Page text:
The Effect of Dematerialisation on Freight Transport Demand
J Francke, KIM Netherlands Institute for Transport Policy Analysis, NL
In this paper the results of an analysis into the influence of dematerialisation of economic production on the demand for freight transport will be presented for the Netherlands.
The demand for freight transport is often referred to as a derived demand. The development of economic production and consumption of goods determines the development of freight transport. This often illustrated with a macro elasticity of freight transport demand against gross domestic product. In this paper the results of an analysis into the influence of dematerialisation of economic production on the demand for freight transport will be presented for the Netherlands.
The past developments in freight transport will be explained using a macro analysis approach used for studying decoupling economic activity from externalities caused by freight transport. Examples of these ?decoupling studies? can be found in ?REDEFINE? (NEI et al.,1999); ?Managing the fundamental drivers of Transport demand? (OECD, 2002), ?A Review of some critical assumptions in the relationship between economic activity and freight transport? (Fosgerau & Kveiborg, 2004) and ?The Decoupling of Road Freight Transport and Economic Growth Trends in the UK: An Exploratory Analysis? (McKinnon, 2006).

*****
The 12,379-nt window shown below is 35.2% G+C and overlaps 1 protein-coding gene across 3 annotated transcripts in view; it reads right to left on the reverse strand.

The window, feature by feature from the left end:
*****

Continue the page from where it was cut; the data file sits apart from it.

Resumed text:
The results for the Netherlands show that in the last 10 years inland freight transport (measured in tonne kilometres on national territory) has grown with the nearly same percentage as the GDP, +26%. The average transport distance on national territory increased slightly with 4% between 1995 and 2005 to 100 kilometres. The Netherlands is a relative small country and more than 50% of the inland transport performance (road, rail, inland shipping and pipelines) on national territory refers to border crossing freight transport.
The major increase in average transport distance however is observed in a shift towards intercontinental transport resulting in high growth figures for freight transport by sea and air.
The value of Dutch imports and exports in constant prices increased with a yearly average of 6,9% and 6,5%. However due to an increase in the value density of imported and exported products the growth in tonnes of imports and exports is limited to a yearly average of 3%.
In the long term scenario?s until 2040 for freight mobility in the Netherlands is expected that value density will increase due to dematerialisation and upgrading of production. The strategic freight transport model (SMILE+) applied in this long-term scenario study uses an input-output structure, which doesn?t allow for changes in the production structure. The paper describes the way in which this problem is solved and the effect on the future freight flows.
Association for European Transport